Error: “Parser: The syntax for ‘DIMENSION’ is incorrect.”

I have highlighted the problematic part – the MEASURE part of this expression was missing. A correct MDX statement issued by another instance of Excel 2007 running on a different machine showed:

CREATE SESSION CUBE [Cube_XL_GROUPING1] FROM [Cube] ( MEASURE [Cube].[Value – Data Integer Quarter] HIDDEN,MEASURE [Cube].[Value – Data Integer Semi] HIDDEN,MEASURE [Cube].[Value – Data Integer Annual] HIDDEN,MEASURE [Cube].[Value – Data Integer Month] HIDDEN,MEASURE [Cube].[Value – Data Real Quarter] HIDDEN,MEASURE [Cube].[Value – Data Real Month] HIDDEN,MEASURE [Cube].[Value – Data Real Annual] HIDDEN,MEASURE [Cube].[Value – Data Money Semi] HIDDEN,MEASURE [Cube].[Value – Data Money Month] HIDDEN,MEASURE [Cube].[Value – Data Real Semi] HIDDEN,MEASURE [Cube].[Value – Data Money Quarter] HIDDEN,MEASURE [Cube].[Value – Data Money Annual] HIDDEN,DIMENSION [Cube].[Agency].[Agency Hierarchy] HIDDEN AS _XL_GROUPING0,DIMENSION [Cube].[Agency].[Pub Pte Flag],DIMENSION [Cube].[Agency].[Region],DIMENSION [Cube].[Collection].[Application],DIMENSION [Cube].[Collection].[Application Code],DIMENSION [Cube].[Collection].[Collection Code],DIMENSION [Cube].[Element].[Common Name],DIMENSION [Cube].[Element].[Data Element Code],DIME…
Here we have the cube measures as a part of the CREATE SESSION CUBE statement and this makes it a valid one. The reason for this seems to be the fact that all the physical measures in the cube were hidden and only one calculated measure was shown to the users. Excel (2007 Enterprise) seemed unable to find them, so the fix was easy – creating a visible dummy physical measure and using a scope assignment to make it work like the calculated one. Now Excel merrily creates valid MDX and my user is happy.

I understand this will be a very rare problem, but it takes some time to investigate, so I hope the post may help someone out there.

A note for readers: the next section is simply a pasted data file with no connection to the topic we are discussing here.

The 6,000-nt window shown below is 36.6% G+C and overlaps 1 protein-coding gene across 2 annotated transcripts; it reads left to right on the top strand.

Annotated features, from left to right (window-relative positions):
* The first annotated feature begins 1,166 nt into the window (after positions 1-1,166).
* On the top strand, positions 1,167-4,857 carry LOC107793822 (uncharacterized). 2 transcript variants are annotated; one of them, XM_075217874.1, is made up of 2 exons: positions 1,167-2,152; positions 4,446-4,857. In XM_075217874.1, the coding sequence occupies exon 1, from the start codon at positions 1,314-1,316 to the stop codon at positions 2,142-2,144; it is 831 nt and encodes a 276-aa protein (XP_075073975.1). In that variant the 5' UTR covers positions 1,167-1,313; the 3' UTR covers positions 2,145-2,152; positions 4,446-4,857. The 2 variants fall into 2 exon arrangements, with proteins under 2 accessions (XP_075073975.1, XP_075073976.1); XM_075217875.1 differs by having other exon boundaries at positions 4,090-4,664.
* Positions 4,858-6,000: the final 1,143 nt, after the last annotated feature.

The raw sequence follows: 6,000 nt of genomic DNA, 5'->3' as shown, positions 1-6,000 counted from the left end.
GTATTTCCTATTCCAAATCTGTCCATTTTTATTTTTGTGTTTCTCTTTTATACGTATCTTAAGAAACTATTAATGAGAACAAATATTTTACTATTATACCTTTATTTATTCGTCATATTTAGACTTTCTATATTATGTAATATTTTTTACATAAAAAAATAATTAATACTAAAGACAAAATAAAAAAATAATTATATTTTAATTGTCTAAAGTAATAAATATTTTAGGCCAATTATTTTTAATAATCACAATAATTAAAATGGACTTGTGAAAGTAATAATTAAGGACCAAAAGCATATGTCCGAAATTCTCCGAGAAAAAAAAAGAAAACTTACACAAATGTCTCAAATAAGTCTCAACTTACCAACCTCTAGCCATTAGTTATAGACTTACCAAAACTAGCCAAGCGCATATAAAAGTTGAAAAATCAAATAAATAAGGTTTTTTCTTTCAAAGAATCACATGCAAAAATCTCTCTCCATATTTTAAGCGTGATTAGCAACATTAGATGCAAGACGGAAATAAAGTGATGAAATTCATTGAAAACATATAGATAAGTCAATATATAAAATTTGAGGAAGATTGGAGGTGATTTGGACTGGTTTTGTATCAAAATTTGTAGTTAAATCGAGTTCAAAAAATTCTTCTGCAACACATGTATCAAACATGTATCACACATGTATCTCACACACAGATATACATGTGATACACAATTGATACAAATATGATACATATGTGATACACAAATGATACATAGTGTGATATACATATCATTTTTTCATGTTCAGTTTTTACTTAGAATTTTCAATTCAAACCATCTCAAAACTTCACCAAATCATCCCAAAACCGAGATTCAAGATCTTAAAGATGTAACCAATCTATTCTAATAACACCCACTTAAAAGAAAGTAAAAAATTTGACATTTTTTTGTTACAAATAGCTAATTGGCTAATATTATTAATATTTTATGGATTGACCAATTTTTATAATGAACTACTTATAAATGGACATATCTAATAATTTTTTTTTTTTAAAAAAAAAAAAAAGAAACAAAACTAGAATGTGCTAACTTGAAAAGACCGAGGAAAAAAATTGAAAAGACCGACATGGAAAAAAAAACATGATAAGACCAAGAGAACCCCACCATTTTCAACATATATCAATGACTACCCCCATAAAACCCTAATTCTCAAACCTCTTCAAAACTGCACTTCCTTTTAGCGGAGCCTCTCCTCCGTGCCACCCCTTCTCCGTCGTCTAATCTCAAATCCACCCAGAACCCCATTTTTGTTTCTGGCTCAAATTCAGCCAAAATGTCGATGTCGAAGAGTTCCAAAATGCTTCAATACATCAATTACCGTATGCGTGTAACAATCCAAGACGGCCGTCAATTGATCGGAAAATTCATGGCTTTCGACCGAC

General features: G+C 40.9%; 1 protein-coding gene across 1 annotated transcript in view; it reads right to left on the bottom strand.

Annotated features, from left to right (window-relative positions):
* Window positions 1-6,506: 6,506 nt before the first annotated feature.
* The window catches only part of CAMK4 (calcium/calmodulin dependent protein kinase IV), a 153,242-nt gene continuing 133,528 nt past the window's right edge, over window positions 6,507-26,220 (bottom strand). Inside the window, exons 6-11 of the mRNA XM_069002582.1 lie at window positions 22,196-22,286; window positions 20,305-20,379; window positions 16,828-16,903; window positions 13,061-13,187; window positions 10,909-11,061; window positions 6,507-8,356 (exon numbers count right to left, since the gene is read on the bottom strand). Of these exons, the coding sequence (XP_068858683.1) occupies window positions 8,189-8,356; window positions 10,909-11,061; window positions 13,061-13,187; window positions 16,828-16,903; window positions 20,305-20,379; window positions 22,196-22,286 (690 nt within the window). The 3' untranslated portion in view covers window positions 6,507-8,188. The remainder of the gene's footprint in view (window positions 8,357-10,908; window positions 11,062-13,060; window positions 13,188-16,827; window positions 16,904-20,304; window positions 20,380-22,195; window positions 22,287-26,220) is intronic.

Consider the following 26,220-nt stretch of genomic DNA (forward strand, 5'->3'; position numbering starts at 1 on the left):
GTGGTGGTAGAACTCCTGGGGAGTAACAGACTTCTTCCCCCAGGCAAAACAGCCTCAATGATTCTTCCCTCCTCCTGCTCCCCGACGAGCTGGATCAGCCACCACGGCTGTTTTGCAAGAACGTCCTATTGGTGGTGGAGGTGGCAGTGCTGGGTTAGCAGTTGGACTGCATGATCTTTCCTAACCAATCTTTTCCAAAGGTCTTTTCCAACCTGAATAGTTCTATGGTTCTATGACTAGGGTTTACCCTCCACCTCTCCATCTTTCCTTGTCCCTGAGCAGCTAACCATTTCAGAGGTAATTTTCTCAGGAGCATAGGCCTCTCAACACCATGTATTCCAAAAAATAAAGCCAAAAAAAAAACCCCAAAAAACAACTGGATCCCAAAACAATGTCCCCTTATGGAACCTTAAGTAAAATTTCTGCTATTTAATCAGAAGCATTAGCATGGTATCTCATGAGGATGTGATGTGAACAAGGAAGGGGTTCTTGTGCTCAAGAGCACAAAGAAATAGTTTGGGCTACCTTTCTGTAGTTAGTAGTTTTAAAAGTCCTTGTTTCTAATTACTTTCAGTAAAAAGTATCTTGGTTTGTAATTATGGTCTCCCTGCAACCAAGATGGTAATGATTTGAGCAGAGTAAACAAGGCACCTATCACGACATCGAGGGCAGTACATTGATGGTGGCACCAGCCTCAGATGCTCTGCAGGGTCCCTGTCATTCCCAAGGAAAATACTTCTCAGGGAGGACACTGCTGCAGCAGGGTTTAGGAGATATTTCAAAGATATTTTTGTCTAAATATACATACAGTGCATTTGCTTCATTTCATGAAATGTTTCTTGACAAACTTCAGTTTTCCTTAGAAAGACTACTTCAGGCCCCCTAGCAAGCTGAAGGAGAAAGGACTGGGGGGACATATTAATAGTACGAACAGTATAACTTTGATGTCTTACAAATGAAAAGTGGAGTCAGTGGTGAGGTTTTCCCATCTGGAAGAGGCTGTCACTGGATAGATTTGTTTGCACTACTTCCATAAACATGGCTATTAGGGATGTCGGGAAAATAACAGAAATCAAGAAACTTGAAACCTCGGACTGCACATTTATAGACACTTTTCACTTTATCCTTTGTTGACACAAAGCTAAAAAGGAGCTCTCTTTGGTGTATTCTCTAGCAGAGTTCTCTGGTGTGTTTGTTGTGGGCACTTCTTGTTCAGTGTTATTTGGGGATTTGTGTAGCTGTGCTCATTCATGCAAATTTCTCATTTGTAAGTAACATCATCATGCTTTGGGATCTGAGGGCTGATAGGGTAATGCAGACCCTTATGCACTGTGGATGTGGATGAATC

MDX Subselects – Some Insight

Recently I answered a question on StackOverflow, which may be an interesting, common case and understanding it correctly helps understanding subselects better.

Let’s examine the following MDX query:

Here we effective place the All member of the Customer.Education hierarchy on columns, and an ordered set of the countries in the Customer dimension on rows. We have a subselect and a slicer. The slicer contains the Internet Order Count measure (which places is it in context) and the slicer restricts the query to look at customers with Partial High School education only.

When we execute the query we get exactly what we expect.

Now, let’s change this to:

The difference here is the All member in the tuple used as a second argument of the Order function. What we get is a different order (note that Germany and France are on different positions on rows). It seems like the set is ordered by the total amount for all customers without taking their education in consideration – the subselect does not make a difference. However, the measure value is the same as in the first query. So, what causes this?

To answer, we need first to understand what a subselect does. As Mosha posted a while ago, a subselect (which is really the same as a subcube) does implicit exists with the sets or set expressions on each axis and also applies visual totals “even within expressions if there are no coordinate overwrites”.

Instead of explaining the same as what Mosha has already spent the effort to explain, I will advise you to read this post thoroughly. Then, you would understand what the “implicit exists” does. In our case, it is not as important as the visual totals part, so I will concentrate on it.

The reason why the set gets ordered by orders made by customers with partial high school education is the visual totals. It takes place within the Order expression. The visual totals also restrict what we see in the query results, as it applies to the slicer axis measure, as well. However, in this case the catch is in the “if there are no coordinate overwrites” part of the story. The visual totals in Order does not get applied because we explicitly overwrite the Customer.Education hierarchy member within the tuple in the Order function:

Therefore, the set of countries gets ordered by the Internet Order Count for All Customers without taking into account the subselect. However, the measure on the slicer axis still gets the visual total logic applied to it, and this causes the result set to be for those customers who have Partial High School education.
If we re-write the second statement to:

We can see that the NON VISUAL keyword (SSMS can’t recognise this syntax and underlines with a red squiggly line) changes the way the measure is displayed. We see the total amount for the slicer, as well.

Similarly, if we re-write the first query with NON VISUAL we get:

Here both visual totals are excluded and both the Order and the result set are done for customers with any education.

Hopefully this will clarify the logic applied when we use subselects to some extent.